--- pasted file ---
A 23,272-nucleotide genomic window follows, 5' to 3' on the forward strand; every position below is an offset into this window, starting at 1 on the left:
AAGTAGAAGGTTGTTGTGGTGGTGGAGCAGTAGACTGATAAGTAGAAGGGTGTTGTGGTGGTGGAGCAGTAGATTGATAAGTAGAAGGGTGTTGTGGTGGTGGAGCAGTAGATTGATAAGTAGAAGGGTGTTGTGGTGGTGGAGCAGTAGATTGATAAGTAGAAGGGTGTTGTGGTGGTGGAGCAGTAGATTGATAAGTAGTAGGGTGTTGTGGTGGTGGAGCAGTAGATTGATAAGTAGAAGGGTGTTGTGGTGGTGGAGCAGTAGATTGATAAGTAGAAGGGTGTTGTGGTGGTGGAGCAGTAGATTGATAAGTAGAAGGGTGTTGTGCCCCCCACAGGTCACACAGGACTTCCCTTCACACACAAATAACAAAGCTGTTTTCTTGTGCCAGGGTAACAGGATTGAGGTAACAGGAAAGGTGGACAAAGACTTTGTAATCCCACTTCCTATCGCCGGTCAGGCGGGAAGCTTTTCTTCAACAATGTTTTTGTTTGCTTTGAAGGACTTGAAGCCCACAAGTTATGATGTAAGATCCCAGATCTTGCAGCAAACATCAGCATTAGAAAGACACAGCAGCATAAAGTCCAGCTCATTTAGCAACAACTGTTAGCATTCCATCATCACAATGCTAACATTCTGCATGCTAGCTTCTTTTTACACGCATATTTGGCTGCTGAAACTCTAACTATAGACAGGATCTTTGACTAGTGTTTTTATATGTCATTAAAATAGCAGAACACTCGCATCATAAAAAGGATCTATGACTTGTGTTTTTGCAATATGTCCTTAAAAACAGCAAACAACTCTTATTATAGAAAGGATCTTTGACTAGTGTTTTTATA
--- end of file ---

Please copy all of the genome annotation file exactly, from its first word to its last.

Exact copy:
A 23,272-nucleotide genomic window follows, 5' to 3' on the forward strand; every position below is an offset into this window, starting at 1 on the left:
AAGTAGAAGGTTGTTGTGGTGGTGGAGCAGTAGACTGATAAGTAGAAGGGTGTTGTGGTGGTGGAGCAGTAGATTGATAAGTAGAAGGGTGTTGTGGTGGTGGAGCAGTAGATTGATAAGTAGAAGGGTGTTGTGGTGGTGGAGCAGTAGATTGATAAGTAGAAGGGTGTTGTGGTGGTGGAGCAGTAGATTGATAAGTAGTAGGGTGTTGTGGTGGTGGAGCAGTAGATTGATAAGTAGAAGGGTGTTGTGGTGGTGGAGCAGTAGATTGATAAGTAGAAGGGTGTTGTGGTGGTGGAGCAGTAGATTGATAAGTAGAAGGGTGTTGTGCCCCCCACAGGTCACACAGGACTTCCCTTCACACACAAATAACAAAGCTGTTTTCTTGTGCCAGGGTAACAGGATTGAGGTAACAGGAAAGGTGGACAAAGACTTTGTAATCCCACTTCCTATCGCCGGTCAGGCGGGAAGCTTTTCTTCAACAATGTTTTTGTTTGCTTTGAAGGACTTGAAGCCCACAAGTTATGATGTAAGATCCCAGATCTTGCAGCAAACATCAGCATTAGAAAGACACAGCAGCATAAAGTCCAGCTCATTTAGCAACAACTGTTAGCATTCCATCATCACAATGCTAACATTCTGCATGCTAGCTTCTTTTTACACGCATATTTGGCTGCTGAAACTCTAACTATAGACAGGATCTTTGACTAGTGTTTTTATATGTCATTAAAATAGCAGAACACTCGCATCATAAAAAGGATCTATGACTTGTGTTTTTGCAATATGTCCTTAAAAACAGCAAACAACTCTTATTATAGAAAGGATCTTTGACTAGTGTTTTTATA